It’s beginning to look more like Christmas everyday. The neighborhood lawns have turned into what could be classified as a center for a source of energy sucking devices of blown up snowmen and millions of lights that you could land a jet airliner with if you had to. Not complaining that the countryside has been created as a clone of Opryland in my field of vision, but disturbed that I have yet to put up my half-dozen lighted reindeer and flashing Snoopy this year. I still have until Christmas Eve and maybe the blown up Donald Duck in the Santa hat will go on sale so I can add him to my collection of yard art.
I do miss the days of traditional Tennessee Christmases around the farmstead however. One of my favorite country Christmas songs is “Tennessee Christmas” and in that song the chorus uses the lyrics, ” A tender Tennessee Christmas, is the only Christmas for me.” That is what I think of when Christmas time comes around each year. Family visiting, country ham cooked in a lard stand, coconut cake, jam cake, candles in the window and a real Tennessee Christmas tree.
We would put our tree up after we all got out of school for Christmas vacation. I never saw a Christmas tree until at least two weeks before the special day as a kid. And it would always be a cedar that we would walk for hours in our woods to locate. We must have looked at thousands of trees before finding the perfect one. They would either be too tall, too short, double-forked, one side missing branches, or too many branches at the bottom that when you sawed one off to put it in the stand, a giant hole would appear. It was a tough job to find the perfect tree, but it also was a Tennessee Christmas tradition.
The lights we would put on it would be different colors and the size of nightlight bulbs. For years, until a bulb shot, the paint would be cracked on many of them, which would cause interesting shapes to form on the ceiling at night when the tree was lit. That was okay because it seemed to make part of the atmosphere of our Tennessee Christmas.
The aroma the cut cedar would give off was a smell that was an aroma of Christmas. Today, just breaking a cedar branch while walking in the woods and releasing that smell will make my thoughts instantly return to Christmases of long ago.
Today, not everyone has a farm to locate their perfect tree on and the lights are now tiny with many being white on most trees. You no longer have to worry about a bulb shooting with the entire strand going out like we did back in the “old” days and spending hours searching for the shot bulb. You can still make your own traditions and a Tennessee Christmas can be whatever you want it to be. You can even still keep the Tennessee tradition of cutting your own tree by visiting a Tennessee Christmas tree farm. Tennessee Christmas tree farmers know that cutting your own tree is about an experience, the kind you’ll always remember and add to your Tennessee holiday traditions.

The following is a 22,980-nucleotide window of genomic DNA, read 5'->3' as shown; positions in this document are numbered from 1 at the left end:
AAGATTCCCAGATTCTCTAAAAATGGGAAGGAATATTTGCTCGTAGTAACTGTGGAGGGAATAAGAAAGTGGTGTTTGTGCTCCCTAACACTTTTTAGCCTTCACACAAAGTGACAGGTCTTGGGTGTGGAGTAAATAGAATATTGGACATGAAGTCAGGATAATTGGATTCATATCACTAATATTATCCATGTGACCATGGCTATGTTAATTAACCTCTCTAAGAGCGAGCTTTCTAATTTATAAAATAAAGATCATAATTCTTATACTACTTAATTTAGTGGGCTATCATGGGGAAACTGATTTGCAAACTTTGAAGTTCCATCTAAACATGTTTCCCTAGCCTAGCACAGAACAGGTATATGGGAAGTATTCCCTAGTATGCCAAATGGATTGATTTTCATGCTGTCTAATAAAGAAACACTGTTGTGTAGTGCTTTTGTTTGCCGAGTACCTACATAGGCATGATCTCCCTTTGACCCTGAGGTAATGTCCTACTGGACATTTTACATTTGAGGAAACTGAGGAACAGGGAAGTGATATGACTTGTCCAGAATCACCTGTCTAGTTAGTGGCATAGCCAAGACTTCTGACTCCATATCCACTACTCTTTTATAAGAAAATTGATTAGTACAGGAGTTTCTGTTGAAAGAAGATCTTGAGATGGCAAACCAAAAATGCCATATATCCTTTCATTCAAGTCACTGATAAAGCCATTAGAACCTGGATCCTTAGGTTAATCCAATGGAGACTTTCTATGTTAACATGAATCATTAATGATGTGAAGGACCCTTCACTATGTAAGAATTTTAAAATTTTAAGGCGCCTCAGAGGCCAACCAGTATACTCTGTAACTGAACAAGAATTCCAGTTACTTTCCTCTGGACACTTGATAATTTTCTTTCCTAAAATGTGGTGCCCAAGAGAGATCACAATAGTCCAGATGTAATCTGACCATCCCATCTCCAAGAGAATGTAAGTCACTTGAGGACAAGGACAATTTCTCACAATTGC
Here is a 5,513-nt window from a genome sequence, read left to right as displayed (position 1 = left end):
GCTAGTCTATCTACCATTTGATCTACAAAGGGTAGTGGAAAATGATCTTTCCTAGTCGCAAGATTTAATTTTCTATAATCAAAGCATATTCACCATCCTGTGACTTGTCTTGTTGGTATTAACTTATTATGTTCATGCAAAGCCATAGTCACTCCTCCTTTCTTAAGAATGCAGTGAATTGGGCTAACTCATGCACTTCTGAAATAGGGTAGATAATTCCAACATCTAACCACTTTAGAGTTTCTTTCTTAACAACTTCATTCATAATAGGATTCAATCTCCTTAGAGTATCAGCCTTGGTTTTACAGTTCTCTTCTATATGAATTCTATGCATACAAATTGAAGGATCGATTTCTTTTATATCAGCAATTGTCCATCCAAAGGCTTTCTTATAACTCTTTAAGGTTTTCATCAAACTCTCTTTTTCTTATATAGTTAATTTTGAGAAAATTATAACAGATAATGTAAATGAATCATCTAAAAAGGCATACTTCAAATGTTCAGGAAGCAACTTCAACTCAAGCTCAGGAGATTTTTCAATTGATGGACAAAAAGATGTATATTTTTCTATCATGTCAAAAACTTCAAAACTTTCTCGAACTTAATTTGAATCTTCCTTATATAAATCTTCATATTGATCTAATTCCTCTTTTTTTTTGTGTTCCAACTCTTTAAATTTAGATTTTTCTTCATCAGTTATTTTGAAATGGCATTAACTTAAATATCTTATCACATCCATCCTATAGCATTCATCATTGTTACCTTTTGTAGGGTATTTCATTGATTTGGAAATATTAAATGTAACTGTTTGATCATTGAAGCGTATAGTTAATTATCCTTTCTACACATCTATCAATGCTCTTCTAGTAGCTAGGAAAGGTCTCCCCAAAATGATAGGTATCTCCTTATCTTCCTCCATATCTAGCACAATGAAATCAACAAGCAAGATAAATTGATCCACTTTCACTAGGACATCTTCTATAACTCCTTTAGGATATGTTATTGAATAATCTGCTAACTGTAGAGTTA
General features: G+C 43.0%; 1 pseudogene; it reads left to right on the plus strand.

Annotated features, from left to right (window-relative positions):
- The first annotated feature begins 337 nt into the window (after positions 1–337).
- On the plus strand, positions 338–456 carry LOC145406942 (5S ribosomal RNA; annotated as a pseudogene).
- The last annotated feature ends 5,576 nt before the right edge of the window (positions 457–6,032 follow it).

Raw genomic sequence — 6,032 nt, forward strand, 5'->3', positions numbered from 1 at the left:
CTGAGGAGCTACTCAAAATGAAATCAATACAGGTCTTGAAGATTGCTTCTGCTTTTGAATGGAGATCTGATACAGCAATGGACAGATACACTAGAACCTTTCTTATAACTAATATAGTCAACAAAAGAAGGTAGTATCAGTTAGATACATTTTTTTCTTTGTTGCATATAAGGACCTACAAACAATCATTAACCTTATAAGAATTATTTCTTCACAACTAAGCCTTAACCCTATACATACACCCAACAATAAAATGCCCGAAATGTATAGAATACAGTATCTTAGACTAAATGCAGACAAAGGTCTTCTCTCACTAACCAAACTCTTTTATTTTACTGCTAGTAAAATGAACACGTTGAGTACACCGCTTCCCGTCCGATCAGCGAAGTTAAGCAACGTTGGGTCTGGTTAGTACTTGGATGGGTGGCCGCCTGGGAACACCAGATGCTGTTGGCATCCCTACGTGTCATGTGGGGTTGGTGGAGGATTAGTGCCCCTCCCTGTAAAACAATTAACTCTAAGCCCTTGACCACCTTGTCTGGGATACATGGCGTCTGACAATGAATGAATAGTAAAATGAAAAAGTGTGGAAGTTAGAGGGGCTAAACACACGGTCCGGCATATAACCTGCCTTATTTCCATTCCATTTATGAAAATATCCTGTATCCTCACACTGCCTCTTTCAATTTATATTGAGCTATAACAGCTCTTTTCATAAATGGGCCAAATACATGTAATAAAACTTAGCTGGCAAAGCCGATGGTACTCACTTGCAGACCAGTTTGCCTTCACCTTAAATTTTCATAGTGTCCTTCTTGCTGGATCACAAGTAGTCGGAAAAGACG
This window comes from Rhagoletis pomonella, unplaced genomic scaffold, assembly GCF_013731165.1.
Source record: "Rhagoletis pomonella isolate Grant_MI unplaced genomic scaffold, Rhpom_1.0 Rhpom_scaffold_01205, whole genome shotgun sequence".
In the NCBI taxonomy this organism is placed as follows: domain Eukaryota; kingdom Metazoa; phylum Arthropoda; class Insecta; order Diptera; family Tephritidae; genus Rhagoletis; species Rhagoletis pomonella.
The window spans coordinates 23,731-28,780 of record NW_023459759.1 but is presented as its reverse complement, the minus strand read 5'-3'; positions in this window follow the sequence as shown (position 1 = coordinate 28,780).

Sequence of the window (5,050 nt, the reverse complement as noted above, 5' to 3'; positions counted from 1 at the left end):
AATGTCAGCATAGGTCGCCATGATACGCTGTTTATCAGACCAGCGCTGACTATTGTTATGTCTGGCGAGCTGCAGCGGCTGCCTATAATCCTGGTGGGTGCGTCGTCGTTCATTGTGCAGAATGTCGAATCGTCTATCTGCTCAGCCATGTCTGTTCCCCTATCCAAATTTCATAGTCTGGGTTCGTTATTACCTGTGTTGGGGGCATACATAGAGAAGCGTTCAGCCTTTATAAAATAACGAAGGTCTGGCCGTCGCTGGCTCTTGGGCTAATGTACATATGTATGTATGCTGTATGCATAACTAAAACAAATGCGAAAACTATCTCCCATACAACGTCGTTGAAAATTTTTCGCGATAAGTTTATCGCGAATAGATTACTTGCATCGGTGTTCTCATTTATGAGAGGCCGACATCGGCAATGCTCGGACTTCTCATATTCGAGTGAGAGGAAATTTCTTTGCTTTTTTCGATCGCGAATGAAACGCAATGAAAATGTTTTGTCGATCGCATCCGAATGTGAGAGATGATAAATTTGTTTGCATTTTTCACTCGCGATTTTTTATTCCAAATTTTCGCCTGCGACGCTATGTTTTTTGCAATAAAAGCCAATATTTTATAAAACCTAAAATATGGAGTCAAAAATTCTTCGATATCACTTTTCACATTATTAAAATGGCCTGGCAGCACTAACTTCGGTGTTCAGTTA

By visiting one of our Christmas tree farms, your family can have as much fun as I did growing up, plus with more quality trees to select from. The Tennessee Department of Agriculture reports that many offer hot cider or other refreshments at their farms and sell natural wreaths, roping and garland in addition to trees. They say that some farms feature wagon rides, educational tours for groups, petting zoos or gift shops on site with all sorts of holiday dÃ©cor inside.
Besides the sentimental reasons, it’s important to remember that by choosing local trees the cost of transportation is not included in the price of a tree that’s never left the farm, and there’s no tree fresher than the one you just cut yourself. You can find local Christmas trees at www.picktnproducts.org.
Now, where did I put that extension cord for Frosty last year?
Pettus L. Read writes for the Tennessee Farm Bureau Federation. He may be contacted by e-mail at email@example.com